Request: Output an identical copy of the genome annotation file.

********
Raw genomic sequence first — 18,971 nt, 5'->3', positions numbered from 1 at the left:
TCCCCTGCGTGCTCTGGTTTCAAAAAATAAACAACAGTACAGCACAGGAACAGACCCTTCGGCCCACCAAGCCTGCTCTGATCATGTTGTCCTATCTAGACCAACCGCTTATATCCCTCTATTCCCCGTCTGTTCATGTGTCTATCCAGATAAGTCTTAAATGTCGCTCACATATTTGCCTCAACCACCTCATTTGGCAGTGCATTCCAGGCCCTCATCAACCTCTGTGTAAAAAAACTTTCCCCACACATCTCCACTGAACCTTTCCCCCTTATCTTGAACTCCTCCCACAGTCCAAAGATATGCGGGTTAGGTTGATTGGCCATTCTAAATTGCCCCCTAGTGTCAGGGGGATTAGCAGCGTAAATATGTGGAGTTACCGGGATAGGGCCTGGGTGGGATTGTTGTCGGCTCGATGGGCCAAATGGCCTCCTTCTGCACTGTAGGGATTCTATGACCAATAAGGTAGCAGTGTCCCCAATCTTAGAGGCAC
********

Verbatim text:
Raw genomic sequence first — 18,971 nt, 5'->3', positions numbered from 1 at the left:
TCCCCTGCGTGCTCTGGTTTCAAAAAATAAACAACAGTACAGCACAGGAACAGACCCTTCGGCCCACCAAGCCTGCTCTGATCATGTTGTCCTATCTAGACCAACCGCTTATATCCCTCTATTCCCCGTCTGTTCATGTGTCTATCCAGATAAGTCTTAAATGTCGCTCACATATTTGCCTCAACCACCTCATTTGGCAGTGCATTCCAGGCCCTCATCAACCTCTGTGTAAAAAAACTTTCCCCACACATCTCCACTGAACCTTTCCCCCTTATCTTGAACTCCTCCCACAGTCCAAAGATATGCGGGTTAGGTTGATTGGCCATTCTAAATTGCCCCCTAGTGTCAGGGGGATTAGCAGCGTAAATATGTGGAGTTACCGGGATAGGGCCTGGGTGGGATTGTTGTCGGCTCGATGGGCCAAATGGCCTCCTTCTGCACTGTAGGGATTCTATGACCAATAAGGTAGCAGTGTCCCCAATCTTAGAGGCAC